I had a Lynn also.....it sounded airy and dimensional, weak bass in my system  but is in need of constant adjustment.  You have to hear the component in your house on your equipment to make an informed value judgement. Even the table the turntable sits on and the floor that the table sits on makes a great difference.

I had a Lynn also.....it sounded airy and dimensional, weak bass in my system but was in need of constant adjustment. You have to hear the component in your house on your equipment to make an informed value judgement. Even the table the turntable sits on and the floor that the table sits on makes a great difference.

You read me wrong ...😊

I just said that cheap turntable with no acoustic room and cd were not so far apart...

I disliked the first cd , they were not good but at least they did not pop at first listening and were more convenient and it was my only cheap way into music anyway and all classical goes into cd release  more than vinyl release with the passing years...The return of vinyl is mostly a pop music phenomenon...I listened mostly classical almost exclusively...

There was more classical in cd than in vinyl release in no time...

i did not have money for good turntable anyway and a good acoustic was completely out of my understanding at the times...As it is even today for most people in audio...😊


Mahgister, if you preferred early RBCDs to vinyl as it was ca mid-1980s, then just to begin with, we are miles apart. I found early RBCDs to be so odious that I could not stand to hear them even in someone else’s house, let alone in mine.

But it seems you’re saying that one required a good acoustic, by which I assume you mean a good listening room, to divine the difference between early RBCDs and vinyl. In my opinion there’s no listening space bad enough to obscure the vast gulf between them. Classical music was most mutilated on RBCD, as opposed to other genres. Massed brass or string passages sounding like the crumpling of cellophane.

The first years were very bad sound, it was why it really take improvement before i like cd...

But a bad turntable as most cheap were in a living room was not my liking too...

I go with cd the years it was not too much atrocious... 😊 My priorities was BUYING many albums it was more easy with cd...

I did not have any other choices... Cd were more cheap and easy to buy for me in classical...

Anybody knows that the cd beginnings were atrocious , even me....Anybody can listen to the diffrence between digital sound and vinyl....But this diffrence decrease litlle by little... Not completely but enough to make cd listenable with a good cd player...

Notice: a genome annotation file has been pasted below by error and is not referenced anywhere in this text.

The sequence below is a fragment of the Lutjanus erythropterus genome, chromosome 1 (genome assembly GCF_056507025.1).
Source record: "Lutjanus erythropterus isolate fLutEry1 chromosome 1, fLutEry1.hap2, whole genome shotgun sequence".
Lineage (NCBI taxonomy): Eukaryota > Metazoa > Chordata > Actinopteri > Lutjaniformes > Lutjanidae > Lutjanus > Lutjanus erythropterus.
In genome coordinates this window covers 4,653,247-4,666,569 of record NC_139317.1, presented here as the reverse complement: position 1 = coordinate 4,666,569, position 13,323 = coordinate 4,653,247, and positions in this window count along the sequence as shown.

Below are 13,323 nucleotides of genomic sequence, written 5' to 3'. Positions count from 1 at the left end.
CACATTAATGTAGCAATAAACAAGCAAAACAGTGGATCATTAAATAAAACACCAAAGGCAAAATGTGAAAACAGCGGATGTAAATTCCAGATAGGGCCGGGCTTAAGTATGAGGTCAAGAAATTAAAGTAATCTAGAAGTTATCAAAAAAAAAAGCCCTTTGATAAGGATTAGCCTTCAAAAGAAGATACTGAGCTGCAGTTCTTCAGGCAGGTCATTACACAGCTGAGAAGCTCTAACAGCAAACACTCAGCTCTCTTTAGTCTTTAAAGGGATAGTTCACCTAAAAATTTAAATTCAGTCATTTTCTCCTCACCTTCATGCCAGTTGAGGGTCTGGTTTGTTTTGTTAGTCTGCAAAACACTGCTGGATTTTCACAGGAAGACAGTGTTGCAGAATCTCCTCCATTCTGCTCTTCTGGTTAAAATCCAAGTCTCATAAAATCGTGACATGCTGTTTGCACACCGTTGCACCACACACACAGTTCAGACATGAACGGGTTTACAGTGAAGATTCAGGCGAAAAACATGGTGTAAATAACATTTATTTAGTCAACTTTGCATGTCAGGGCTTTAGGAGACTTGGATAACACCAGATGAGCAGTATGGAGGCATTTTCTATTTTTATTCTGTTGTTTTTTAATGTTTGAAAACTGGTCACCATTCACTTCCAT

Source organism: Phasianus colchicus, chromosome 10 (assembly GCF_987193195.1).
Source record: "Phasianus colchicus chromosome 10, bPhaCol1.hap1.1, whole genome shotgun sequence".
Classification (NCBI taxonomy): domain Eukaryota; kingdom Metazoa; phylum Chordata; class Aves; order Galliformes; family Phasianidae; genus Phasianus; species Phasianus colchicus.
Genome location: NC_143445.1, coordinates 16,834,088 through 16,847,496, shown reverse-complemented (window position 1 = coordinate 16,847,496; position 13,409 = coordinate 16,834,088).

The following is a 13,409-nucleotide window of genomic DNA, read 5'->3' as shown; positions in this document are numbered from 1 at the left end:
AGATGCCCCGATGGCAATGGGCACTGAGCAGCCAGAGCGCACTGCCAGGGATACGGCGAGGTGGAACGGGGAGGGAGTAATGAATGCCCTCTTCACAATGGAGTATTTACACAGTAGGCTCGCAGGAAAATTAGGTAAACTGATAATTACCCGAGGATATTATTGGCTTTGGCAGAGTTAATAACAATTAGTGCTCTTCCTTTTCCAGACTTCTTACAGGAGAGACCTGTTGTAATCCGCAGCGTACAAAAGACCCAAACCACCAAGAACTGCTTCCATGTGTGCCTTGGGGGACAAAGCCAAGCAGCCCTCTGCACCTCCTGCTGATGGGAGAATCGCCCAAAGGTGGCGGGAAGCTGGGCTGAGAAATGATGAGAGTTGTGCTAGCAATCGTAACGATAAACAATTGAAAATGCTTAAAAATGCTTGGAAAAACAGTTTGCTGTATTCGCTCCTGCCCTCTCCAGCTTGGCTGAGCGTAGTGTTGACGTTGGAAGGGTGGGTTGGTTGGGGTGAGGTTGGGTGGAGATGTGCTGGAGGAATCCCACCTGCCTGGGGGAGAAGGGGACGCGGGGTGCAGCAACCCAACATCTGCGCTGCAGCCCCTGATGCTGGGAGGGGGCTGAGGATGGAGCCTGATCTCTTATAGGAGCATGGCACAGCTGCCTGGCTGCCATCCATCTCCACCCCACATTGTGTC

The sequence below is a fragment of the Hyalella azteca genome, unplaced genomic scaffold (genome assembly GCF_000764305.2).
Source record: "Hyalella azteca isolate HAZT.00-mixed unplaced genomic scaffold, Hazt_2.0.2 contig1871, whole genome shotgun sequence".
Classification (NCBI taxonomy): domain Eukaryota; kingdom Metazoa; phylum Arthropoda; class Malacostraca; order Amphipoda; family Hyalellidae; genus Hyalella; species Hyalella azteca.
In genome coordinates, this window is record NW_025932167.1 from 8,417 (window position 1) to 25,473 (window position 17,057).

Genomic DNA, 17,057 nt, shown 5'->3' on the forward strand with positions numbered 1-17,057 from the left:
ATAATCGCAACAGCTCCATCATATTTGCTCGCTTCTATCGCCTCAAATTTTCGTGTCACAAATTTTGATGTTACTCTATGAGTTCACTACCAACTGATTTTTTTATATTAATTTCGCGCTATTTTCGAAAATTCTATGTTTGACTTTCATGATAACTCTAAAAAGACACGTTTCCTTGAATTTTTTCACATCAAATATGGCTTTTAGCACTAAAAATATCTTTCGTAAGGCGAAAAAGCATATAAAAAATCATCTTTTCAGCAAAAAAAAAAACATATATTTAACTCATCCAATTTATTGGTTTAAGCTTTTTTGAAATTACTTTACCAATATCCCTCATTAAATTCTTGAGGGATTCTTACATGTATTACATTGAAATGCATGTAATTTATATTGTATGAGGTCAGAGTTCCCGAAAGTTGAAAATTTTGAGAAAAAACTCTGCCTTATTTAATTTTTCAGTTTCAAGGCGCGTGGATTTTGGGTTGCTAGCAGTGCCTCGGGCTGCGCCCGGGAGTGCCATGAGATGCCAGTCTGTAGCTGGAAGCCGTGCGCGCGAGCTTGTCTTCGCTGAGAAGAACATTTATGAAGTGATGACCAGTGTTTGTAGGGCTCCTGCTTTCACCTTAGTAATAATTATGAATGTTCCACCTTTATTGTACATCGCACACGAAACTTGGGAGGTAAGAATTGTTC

But i never go back to turntable....I did not need to ... I did not have no more vinyl at the times...

for the last decade and more cd listening is no more a plague...


By the way i trust mike lavigne costly system and acoustic room and for him vinyl is better then cd at the end post line...

It does not means that no audiophile experience is possible with cd...

Acoustic of room in my knowledge matter more today than vinyl and cd difference...

All is a matter of everyone convenience.... I own 10,000 albums cd or files...How many vinyl do you have ? 😊


for books it is the same... it is better to own real paper books for many reason than ereader... But i sell all my paper books for convenience... Too much place...

it is better for memory to read a paper book and more easy to come back to it at will...

Nevermind i was in the obligation to stop after many multi thousand books in two or three rooms ...I own only 500 paper books now...

I feel the difference between reading on a digital reader or paper as i sense the diffrence between analog and digital...

but life is a trade-off set of choices...

You dont keep 20,000 books till you are dead nor 10,000 musical vinyls...

When i was way younger i must choose between buying books or vinyl albums... I need more the books... And anyway i was listening Bach all day long it is not costly... 😊

Then when cd arrived i begun music with cd buyings...

But it seems you’re saying that one required a good acoustic, by which I assume you mean a good listening room, to divine the difference between early RBCDs and vinyl. In my opinion there’s no listening space bad enough to obscure the vast gulf between them. Classical music was most mutilated on RBCD, as opposed to other genres. Massed brass or string passages sounding like the crumpling of cellophane.


Classical music was most mutilated on RBCD, as opposed to other genres. Massed brass or string passages sounding like the crumpling of cellophane.